The NHL regular season is coming to a close and, naturally, that means the discussion surrounding the league’s individual player awards is starting to heat up. Who’s in for the Norris trophy? Who will get the nod for the Hart trophy? Questions and speculations are in full force and will continue until the answers are revealed.
But this discussion – rather this speculation – is the root of this particular conversation. Since 1998, the NHL has introduced five new player awards: the NHL Foundation Player Award (1998), the Maurice ‘Rocket’ Richard Trophy (1999), the Roger Crozier Saving Grace Award (2000), the Mark Messier Leadership Award (2007), and the NHL General Manager of the Year Award (2010).
But it’s the subjectiveness of the awards – and the eventual winners – that’s raised even a bigger question surrounding these individual accomplishments. Have the NHL awards become too diluted – too convoluted?
NHL Awards: Should Be Black and White
For the most part the NHL’s individual awards are based, to some degree, on the player’s hockey ability and individual statistics. The Lady Byng Memorial trophy is awarded to the player who exhibited outstanding sportsmanship and gentlemanly conduct combined with a high standard of playing ability.
Using this example, while there’s no clear cut statistical ruling, there’s an understanding that the award will go to the player that manages to stay out of the penalty box while putting up some good offensive numbers. By that definition alone, Colorado’s Ryan O’Reilly would and should be named the winner of the Lady Byng trophy at season’s end.
Ryan O'Reilly took his first penalty of the year yesterday. Ryan O'Reilly is still going to win the Lady Byng trophy. No jokes needed.
— Tim Rosenthal (@_TimRosenthal) March 30, 2014
Other awards, however, are more subjective. The Vezina trophy, for example can be a bit of a grey-area award. What defines the league’s best goaltender? It could be the most shutouts, the most wins, or the lowest goals-against average. But the William M. Jennings trophy is for the goalkeeper who allows the least amount of goals (while playing a minimum of 25 games) in the regular season.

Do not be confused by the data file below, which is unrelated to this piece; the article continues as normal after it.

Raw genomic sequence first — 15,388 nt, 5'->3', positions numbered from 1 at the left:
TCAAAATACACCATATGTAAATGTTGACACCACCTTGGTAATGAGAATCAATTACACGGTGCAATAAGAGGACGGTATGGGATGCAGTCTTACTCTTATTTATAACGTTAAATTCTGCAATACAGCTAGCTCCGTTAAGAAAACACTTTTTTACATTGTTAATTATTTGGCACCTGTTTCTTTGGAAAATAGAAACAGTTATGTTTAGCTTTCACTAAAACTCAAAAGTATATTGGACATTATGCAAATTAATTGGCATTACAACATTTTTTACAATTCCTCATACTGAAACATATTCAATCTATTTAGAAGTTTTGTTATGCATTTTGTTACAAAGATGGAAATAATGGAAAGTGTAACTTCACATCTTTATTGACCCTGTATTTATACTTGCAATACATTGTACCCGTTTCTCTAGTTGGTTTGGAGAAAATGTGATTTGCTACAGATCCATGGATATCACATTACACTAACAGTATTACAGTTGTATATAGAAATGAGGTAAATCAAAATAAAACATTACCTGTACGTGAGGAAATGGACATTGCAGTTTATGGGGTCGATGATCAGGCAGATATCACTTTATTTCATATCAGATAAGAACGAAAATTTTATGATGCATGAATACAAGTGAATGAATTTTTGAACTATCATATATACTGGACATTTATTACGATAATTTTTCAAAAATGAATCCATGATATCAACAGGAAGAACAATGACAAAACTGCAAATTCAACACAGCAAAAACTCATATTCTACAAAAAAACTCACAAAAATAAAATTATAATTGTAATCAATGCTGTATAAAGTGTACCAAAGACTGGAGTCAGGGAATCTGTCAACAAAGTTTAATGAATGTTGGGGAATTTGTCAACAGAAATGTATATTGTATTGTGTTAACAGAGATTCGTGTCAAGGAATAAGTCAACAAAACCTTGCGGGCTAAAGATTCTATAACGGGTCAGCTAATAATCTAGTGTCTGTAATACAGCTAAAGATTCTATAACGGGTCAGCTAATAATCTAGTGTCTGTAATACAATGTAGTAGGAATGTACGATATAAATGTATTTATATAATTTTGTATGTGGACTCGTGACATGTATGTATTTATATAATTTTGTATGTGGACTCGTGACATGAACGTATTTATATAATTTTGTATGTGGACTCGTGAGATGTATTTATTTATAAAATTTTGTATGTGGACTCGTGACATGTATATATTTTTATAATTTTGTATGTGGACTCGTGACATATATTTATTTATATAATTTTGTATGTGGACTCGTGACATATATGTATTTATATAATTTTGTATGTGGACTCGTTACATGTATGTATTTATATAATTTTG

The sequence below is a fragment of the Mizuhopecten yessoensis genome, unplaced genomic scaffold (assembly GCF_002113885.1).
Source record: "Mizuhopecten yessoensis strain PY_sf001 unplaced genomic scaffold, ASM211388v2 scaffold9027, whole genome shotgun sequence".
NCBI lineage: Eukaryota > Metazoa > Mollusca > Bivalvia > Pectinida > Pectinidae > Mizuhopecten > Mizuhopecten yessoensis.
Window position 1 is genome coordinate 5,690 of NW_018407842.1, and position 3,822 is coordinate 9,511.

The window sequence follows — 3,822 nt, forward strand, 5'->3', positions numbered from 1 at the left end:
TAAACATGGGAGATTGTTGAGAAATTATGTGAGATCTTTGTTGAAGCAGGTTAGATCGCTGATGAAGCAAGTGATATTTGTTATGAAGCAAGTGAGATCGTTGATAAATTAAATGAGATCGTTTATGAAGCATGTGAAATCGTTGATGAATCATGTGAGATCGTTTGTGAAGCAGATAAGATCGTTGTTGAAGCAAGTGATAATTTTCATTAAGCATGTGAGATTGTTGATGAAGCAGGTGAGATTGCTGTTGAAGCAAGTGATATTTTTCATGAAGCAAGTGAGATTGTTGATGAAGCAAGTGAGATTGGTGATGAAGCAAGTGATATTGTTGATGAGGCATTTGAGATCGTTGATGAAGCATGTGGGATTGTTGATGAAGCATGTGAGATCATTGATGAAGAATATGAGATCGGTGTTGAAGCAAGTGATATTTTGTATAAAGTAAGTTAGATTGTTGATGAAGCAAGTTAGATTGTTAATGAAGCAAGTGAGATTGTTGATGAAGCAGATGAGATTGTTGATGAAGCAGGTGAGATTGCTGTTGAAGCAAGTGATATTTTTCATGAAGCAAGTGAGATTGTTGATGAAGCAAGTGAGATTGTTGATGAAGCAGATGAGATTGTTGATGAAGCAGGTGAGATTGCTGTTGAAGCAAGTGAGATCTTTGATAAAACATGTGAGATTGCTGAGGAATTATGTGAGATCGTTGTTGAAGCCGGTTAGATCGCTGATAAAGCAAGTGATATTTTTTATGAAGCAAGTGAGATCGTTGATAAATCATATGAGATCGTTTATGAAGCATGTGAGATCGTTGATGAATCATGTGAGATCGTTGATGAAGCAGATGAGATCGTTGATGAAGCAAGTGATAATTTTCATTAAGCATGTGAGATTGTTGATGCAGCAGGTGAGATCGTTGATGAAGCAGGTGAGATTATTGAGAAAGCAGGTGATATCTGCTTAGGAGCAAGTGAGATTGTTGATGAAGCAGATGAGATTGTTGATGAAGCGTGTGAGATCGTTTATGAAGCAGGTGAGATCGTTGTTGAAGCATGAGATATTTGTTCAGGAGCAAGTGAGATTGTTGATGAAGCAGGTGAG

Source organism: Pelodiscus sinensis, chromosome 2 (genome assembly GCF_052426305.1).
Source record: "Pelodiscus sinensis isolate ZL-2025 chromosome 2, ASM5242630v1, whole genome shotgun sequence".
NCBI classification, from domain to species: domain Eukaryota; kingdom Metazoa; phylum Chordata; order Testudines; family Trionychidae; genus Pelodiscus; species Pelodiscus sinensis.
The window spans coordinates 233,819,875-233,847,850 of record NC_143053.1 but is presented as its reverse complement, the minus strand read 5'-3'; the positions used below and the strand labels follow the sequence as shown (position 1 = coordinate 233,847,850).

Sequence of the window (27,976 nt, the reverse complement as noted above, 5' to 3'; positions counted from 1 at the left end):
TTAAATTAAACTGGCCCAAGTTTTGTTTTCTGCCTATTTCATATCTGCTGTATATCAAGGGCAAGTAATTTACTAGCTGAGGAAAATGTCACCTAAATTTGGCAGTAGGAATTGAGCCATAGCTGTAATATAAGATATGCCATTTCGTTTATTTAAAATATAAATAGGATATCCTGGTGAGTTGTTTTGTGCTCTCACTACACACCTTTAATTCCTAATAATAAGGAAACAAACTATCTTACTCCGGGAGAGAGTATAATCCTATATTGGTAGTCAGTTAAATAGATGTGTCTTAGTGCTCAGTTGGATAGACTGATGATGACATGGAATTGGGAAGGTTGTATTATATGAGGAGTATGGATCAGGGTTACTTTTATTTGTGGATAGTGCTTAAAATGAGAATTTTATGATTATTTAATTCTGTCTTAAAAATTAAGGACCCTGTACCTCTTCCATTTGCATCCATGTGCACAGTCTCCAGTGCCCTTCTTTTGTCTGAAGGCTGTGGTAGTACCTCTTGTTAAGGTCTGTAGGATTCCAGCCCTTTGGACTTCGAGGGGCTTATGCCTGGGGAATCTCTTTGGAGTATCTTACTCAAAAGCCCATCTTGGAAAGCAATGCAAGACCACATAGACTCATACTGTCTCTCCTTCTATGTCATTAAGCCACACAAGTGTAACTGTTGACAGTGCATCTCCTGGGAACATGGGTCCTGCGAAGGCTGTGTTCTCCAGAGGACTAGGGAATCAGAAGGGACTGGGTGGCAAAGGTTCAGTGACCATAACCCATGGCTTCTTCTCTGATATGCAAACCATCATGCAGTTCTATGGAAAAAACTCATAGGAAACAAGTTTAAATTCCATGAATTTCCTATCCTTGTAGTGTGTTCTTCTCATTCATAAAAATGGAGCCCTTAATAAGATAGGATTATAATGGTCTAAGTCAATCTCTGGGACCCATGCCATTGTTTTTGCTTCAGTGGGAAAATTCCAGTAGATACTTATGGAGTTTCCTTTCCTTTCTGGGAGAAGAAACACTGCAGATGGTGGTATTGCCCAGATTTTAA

How about the Ted Lindsay award? Or what’s the difference between the Frank J. Selke trophy and the NHL Plus-Minus Award? The King Clancy Memorial award is awarded to the player who best exemplifies leadership qualities on and off the ice. How is one player picked over the others that give back to their community?
The Hart trophy is one that really seems subjective. Aside from some of the team awards, it is the oldest trophy awarded in the NHL – created in 1924. While the Hart trophy is awarded to the league’s most valuable player, and has been for nine decades, some would argue that newer end-of-year achievements bring into question the qualifications for being named the league’s MVP.
Hart Trophy: Valuable Beyond Offensive Skills
In 1948, the Art Ross trophy was introduced to the league. Since then, it’s been awarded to the player who finishes the regular season with the most total points. Over fifty years later, in 1999, the NHL unveiled the Maurice ‘Rocket’ Richard trophy which is award to the top goal scorer in the regular season.
With the introduction of both, the qualifications for the Hart trophy are more debatable and a simple question makes for deciding a winner much more difficult: what makes a player the most valuable among his peers?
The Hockey Writers’ own Andy Dudones recently debated Claude Giroux’s spot in the discussion for this award – stating many reasons in favour of giving the Flyers’ forward the honours. In fact, his play has his Philadelphia Flyers sitting in third in the Metropolitan division and currently in a playoff spot.
TSN’s panel recently debated whether or not Ottawa’s Erik Karlsson should be considered for the Hart trophy. After all, the offensive-minded defenceman has 71 points (20g-51a) in 78 games so far this season.
Everyone will have their reasoning on who and why specific players should be considered for these – let’s call them – grey-area awards. The Hart trophy is no different. With points and goals now covered by other awards, what differs the league MVP from the league’s top scorer?
Although Giroux isn’t Dudones’ pick for the Hart trophy, he might be the most intriguing. While Philadelphia was not expected to be unbelievable by any means, the team battled back from a slow start and has found a groove as of late. Obviously, Giroux has had a big role in leading the team with his 79 points (25g-54a) in 77 games.
#NHL point leaders
4 players tied at 74
— Yahoo Sports NHL (@YahooSportsNHL) April 6, 2014
Karlsson, on the other hand, is a tricky suggestion. While he has great offensive numbers for a blueliner, he’s struggled in his own zone with a minus-16 rating. Ottawa is also going to miss the playoffs – another factor that should be considered in picking the most valuable player.
So while the addition of some awards can be understood – the trophy for general manager of the year (introduced in 2010) and the Rocket Richard trophy (created in 1999), other awards have become so subjective that it seems impossible to choose a clear cut winner.
Sometimes, less is more. In the case of the NHL’s player awards, it seems that the more that they’ve created, the more questionable the winners have become. With that, comes a sense of dilution in the accomplishment – of some but not all – of these awards.
Andrew is in his 8th year reporting for The Hockey Writers covering the Toronto Maple Leafs. He began his broadcasting with CBC’s Hockey Night in Canada team as well as being part of their coverage of the 2014 Winter Olympic Games in Sochi. He’s the former play-by-play voice of the London Jr. Knights for Rogers TV and currently hosts the Sticks in the 6ix podcast. You can follow him on Twitter at @AndrewGForbes.